You have to find a job where of course you have a fair salary, but mostly, where you have fun and where you can laugh. We have supported over 800 companies and when you see emails or texts from companies who have become successful and raised millions, who say, "Hey, Frank! Thank you! Without you, we may not have made it." This is something that gives a lot of good karma back. Because at the end of the day - what is it about? Is it about the money or is it also about gaining excitement?

A good example is the case of Solar Impulse. Piccard and Borschberg were the guys who flew solar jet around the world. 16 years ago, when I started as a Head of Technology in ESA, they asked us about space technology, and we helped them. They asked us if we want to have a logo on their plane because they had to pay. And I said, "We helped you with your technology. We are part of your success because we have contributed." Now their entire operation and technology team is creating a startup company with the gathered know-how. And guess who they asked to do the startup company with? With ESA!

So the circle is closing. That's how you know you have done something right - when you have X amount of managers from startups, who sell their business and come back to the Netherlands and say, "Frank, I'm not a serial entrepreneur, I'm becoming an investor. What are some good cases?" Then you know you have created a circular economy and that is a good feeling.

Also, you see that with time the things have grown big. Like with our partners, like Andrus Kurvits and his team. We would love to work with Tartu Science Park people because their emotional bank account is full, they are excited, they want to change things and this is fun. Jobs that you do should be a little fun.

You are searching for new startups, ideas, and innovations and help them through incubators. What makes you passionate about it?

We help with the idea generation, making a business case out of it and with the creation of the company. I just got an email from a company we supported 12 years ago! And they have another project. It's like you become part of a family and see people growing. And sometimes they become super successful and maybe forget you because they are super successful and don't remember they received support. But some people come back and that is good.

But there is also a problem that people in Europe are used to that there are incubation programs everywhere. But what we need is a handover, a handshake between one layer to another. We work with international corporations where we help them to find customers abroad, using our network. It is very important to create an effective family that works together.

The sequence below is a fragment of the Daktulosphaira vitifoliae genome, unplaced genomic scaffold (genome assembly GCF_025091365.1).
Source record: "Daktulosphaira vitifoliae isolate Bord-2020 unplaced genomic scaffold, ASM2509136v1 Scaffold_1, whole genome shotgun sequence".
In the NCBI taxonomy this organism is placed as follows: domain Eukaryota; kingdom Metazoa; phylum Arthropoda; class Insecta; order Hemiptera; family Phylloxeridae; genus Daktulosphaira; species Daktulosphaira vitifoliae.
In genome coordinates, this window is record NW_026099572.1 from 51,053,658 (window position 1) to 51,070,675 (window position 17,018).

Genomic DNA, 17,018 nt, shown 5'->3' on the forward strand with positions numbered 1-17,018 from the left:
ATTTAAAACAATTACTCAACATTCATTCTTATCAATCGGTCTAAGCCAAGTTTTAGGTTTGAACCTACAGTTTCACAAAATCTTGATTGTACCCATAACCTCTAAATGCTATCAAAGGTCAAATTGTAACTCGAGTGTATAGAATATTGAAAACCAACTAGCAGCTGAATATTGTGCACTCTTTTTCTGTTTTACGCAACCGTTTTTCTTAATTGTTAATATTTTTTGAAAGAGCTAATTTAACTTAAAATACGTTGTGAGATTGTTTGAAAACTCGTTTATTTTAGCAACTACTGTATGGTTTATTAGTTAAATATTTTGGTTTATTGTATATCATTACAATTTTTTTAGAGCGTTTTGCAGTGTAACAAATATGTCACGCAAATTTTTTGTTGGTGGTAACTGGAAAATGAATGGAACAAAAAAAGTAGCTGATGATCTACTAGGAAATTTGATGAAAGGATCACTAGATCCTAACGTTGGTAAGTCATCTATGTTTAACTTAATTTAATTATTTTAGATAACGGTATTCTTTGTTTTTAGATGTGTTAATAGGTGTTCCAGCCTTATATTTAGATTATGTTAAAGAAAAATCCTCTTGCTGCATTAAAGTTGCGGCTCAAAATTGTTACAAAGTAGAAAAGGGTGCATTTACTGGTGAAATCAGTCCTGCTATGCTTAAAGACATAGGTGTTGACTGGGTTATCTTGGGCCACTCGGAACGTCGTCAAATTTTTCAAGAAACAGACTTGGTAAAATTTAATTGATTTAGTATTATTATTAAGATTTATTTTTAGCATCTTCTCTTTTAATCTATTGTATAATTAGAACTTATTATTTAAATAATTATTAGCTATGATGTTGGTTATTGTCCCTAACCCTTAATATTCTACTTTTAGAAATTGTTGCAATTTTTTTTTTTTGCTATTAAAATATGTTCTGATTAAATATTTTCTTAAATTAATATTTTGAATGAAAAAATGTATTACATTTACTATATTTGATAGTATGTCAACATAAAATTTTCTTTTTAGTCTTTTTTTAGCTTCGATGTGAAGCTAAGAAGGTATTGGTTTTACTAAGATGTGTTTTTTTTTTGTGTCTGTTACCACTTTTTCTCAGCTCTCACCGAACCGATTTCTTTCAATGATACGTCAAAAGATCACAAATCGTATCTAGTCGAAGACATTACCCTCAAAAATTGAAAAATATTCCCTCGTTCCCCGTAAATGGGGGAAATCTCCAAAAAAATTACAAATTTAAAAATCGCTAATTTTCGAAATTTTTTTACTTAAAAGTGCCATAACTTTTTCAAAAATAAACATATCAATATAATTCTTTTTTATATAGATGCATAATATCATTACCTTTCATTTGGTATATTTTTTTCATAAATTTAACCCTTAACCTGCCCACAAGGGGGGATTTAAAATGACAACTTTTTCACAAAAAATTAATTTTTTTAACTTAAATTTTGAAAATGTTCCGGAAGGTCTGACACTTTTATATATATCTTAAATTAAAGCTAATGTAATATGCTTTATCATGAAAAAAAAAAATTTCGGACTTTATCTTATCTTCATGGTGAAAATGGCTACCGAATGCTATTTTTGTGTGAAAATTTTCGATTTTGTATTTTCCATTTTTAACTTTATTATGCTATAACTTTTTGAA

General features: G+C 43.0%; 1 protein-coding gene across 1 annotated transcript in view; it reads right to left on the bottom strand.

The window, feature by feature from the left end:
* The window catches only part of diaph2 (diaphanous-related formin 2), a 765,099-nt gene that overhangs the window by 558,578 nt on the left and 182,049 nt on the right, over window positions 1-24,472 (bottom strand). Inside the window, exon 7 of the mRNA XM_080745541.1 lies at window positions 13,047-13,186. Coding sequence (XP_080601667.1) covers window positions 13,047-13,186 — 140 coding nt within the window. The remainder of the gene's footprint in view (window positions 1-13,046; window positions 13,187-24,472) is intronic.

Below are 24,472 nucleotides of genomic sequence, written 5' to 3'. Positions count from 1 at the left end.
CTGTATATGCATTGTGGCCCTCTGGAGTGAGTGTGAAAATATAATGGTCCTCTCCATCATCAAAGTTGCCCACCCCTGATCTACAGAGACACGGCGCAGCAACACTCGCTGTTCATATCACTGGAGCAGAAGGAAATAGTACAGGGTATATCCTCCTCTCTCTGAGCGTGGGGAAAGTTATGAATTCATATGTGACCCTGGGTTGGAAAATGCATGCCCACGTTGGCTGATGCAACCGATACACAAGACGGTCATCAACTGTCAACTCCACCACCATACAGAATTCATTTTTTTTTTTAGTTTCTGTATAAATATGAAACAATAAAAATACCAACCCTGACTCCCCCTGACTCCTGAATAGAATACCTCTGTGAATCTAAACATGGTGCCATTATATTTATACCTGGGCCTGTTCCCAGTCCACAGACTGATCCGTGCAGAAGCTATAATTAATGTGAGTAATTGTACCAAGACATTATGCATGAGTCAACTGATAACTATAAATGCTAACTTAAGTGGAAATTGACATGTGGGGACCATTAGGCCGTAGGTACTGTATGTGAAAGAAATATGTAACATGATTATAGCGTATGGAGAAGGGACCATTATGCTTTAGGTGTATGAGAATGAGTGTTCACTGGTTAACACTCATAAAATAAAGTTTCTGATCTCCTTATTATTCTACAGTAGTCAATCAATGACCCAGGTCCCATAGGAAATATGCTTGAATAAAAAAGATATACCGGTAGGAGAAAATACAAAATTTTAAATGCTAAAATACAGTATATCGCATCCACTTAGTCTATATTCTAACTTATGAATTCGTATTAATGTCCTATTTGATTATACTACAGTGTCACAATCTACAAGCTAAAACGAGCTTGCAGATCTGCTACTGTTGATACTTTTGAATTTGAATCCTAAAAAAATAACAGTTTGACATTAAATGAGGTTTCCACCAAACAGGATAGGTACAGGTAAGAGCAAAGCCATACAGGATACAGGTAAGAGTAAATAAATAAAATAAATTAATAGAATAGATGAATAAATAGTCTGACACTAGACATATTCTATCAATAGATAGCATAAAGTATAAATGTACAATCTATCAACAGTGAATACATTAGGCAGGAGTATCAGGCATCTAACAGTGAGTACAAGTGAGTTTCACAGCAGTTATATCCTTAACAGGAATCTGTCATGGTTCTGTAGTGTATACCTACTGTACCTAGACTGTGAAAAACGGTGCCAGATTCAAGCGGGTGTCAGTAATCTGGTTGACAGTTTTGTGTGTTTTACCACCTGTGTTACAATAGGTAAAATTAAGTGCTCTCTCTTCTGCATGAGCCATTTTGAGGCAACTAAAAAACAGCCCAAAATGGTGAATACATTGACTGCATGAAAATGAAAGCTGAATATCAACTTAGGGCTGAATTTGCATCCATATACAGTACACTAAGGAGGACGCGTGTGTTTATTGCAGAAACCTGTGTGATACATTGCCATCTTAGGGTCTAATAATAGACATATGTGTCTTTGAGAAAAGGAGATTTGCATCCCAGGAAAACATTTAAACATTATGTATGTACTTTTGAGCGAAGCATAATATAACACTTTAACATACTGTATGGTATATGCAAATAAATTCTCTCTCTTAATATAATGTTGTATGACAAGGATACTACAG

Success takes time. It's not done in four years. The survival rate of our startups after five years is 86%. And a lot of people say, "Wow, that's good!" And I always say, "Ah, I don't like the number." I'd like that to be a 60% survival rate because an 86% survival rate means we are not taking enough risks. So we have to take more crazy ones.

We have to fail quickly and start again.

And it tells me that we take in great people and bright minds. Investors always like that, but I say we could go lower and take more risks. It's our job. Companies do that by coming to accelerators and spending their time, but what is our risk? We give them support, we give them government money, is that a risk? We get paid to do that. So let’s do that better.

When picking up startups to incubators, what are you looking for?

This is a question we often get asked. It's pretty easy - we look into the team, the business model and THEN we look at the technology. I'd say none of the companies have a technology problem, we only help to make it better. Usually, the business model is problematic. If you are in an early stage, then the only model I believe you can do is to change 50% of the business case.

But what about the team? What are the key factors you look for in a team?

I like complementary teams. When you look into a lot of successful companies, there is always more than one person. If you look into Apple - Wozniak and Jobs. Same with Microsoft, Google, Facebook, etc. With more people, you are stronger. So a mixed team in terms of maybe mindset, gender, background - it's always better. As I like to say, the best party is always the mixed people party, where are 20 people you know and 50 you don't. Then it's fun. But if you know everyone, it might become boring. Innovation comes with laws of evolution and diversity.

And of course, we want to see them, so they have to pitch. On paper, they can tell you a lot of things, but if someone is a salesperson, you see it. You do not see it on paper. If somebody is introverted, you see it when you see them. With startups, we want to see that. In later activities, we turn to paper. But seeing the people is important.

Which is better - helping others make their ideas come to life or being an entrepreneur yourself?

I have done both. The positive part of entrepreneurship is that you can do everything by yourself, and you have the theoretical power to make a lot of money. The bad part is that you are very affected by a crisis that is not dependent on you. It was 2003 when the bubble burst. So I had to lay off 100 employees - I had to go from 350 to 250. And letting go people you have hired yourself is really tough because there is also pressure put on you.